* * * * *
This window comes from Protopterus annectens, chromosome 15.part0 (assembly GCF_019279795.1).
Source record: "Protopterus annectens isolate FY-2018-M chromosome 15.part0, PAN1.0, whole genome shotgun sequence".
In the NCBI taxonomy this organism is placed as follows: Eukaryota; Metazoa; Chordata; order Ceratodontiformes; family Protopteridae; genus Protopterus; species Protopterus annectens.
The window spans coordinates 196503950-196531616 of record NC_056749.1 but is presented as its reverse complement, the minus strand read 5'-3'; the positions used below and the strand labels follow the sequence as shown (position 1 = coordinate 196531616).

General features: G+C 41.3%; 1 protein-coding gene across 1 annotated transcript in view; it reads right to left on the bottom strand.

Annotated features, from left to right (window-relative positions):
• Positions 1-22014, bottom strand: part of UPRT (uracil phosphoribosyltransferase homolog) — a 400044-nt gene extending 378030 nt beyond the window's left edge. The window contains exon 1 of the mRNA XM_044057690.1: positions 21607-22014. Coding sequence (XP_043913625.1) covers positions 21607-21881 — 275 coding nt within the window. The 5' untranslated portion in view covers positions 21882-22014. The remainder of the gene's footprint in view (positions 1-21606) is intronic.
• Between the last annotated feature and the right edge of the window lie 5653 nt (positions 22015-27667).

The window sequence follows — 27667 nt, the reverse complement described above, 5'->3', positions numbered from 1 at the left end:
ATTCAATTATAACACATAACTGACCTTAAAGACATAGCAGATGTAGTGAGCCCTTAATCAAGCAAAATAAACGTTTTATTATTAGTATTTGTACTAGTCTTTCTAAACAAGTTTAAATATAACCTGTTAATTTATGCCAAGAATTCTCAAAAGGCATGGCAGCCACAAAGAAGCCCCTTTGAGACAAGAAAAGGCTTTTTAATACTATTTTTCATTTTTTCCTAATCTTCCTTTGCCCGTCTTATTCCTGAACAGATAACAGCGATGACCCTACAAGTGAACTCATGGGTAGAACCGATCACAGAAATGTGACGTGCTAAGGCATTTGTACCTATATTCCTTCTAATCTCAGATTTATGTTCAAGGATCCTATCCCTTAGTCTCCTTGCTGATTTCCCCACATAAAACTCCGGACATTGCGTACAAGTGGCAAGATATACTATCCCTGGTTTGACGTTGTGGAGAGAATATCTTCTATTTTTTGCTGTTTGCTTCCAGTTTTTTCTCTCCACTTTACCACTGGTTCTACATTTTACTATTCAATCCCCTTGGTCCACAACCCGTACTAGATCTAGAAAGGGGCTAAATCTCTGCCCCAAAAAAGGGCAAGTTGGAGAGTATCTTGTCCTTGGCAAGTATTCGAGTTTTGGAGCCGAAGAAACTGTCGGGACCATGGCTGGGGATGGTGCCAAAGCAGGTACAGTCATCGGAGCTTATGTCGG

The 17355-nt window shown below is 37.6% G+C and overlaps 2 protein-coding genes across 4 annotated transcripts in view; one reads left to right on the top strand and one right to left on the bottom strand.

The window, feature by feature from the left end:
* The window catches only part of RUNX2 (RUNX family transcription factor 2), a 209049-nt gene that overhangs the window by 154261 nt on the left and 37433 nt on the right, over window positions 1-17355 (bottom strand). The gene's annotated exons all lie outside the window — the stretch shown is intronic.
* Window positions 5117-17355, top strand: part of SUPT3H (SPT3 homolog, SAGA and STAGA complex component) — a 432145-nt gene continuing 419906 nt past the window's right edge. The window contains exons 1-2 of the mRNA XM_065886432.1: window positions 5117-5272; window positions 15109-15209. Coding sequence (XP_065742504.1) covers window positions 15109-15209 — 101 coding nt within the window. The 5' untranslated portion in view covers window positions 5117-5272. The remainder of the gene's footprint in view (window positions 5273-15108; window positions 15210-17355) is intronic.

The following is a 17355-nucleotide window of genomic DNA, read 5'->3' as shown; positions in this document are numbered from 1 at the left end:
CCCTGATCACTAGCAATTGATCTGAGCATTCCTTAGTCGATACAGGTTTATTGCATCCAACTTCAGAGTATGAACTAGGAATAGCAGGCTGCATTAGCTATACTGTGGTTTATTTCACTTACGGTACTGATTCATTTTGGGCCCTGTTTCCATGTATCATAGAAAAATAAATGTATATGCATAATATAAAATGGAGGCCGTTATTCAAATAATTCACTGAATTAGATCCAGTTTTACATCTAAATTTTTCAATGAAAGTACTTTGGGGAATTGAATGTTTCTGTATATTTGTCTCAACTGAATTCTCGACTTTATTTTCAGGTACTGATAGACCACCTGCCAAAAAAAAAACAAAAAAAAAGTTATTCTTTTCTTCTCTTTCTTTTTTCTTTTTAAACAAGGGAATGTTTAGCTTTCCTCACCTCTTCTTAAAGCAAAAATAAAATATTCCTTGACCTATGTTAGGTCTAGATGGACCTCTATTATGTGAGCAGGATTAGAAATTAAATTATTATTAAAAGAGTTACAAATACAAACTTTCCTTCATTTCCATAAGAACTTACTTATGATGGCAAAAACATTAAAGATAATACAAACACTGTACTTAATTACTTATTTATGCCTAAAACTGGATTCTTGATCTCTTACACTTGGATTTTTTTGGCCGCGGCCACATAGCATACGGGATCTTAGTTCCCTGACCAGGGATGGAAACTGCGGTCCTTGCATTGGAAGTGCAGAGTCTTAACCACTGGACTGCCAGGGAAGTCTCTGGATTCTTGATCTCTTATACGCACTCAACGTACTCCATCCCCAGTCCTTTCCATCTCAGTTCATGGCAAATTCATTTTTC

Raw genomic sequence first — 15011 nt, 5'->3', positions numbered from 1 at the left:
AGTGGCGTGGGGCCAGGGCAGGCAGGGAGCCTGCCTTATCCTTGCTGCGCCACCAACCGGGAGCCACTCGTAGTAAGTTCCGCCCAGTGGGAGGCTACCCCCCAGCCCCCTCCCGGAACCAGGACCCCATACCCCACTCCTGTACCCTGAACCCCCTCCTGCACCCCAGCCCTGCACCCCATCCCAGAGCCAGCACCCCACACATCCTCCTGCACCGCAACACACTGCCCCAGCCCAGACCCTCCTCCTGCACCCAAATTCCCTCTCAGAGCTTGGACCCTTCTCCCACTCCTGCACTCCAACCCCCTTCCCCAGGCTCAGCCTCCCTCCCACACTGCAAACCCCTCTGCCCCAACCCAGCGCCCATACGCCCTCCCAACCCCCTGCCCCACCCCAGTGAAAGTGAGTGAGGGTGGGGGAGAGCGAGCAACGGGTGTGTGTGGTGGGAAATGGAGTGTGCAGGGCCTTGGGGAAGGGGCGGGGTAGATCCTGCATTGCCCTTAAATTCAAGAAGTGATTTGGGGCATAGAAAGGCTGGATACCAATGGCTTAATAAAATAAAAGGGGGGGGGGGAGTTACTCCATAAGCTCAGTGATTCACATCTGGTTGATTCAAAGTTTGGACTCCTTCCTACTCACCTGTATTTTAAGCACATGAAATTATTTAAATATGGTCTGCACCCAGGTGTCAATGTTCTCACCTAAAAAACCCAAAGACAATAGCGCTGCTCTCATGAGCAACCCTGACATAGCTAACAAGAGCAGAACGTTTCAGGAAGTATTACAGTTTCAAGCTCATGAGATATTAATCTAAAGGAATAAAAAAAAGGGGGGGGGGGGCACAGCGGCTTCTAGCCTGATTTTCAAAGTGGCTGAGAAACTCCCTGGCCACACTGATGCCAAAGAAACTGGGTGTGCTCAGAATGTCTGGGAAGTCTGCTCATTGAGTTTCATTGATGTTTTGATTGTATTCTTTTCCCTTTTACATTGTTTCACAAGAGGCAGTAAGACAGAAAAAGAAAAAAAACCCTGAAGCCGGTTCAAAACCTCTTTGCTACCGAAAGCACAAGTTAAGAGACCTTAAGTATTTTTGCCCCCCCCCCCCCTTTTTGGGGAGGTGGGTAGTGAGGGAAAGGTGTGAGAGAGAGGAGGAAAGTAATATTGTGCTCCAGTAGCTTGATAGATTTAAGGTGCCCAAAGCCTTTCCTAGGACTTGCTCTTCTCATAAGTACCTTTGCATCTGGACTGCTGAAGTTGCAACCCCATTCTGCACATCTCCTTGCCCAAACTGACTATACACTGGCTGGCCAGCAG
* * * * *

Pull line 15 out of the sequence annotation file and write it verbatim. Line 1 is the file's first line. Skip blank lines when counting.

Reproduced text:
The following is a 17355-nucleotide window of genomic DNA, read 5'->3' as shown; positions in this document are numbered from 1 at the left end: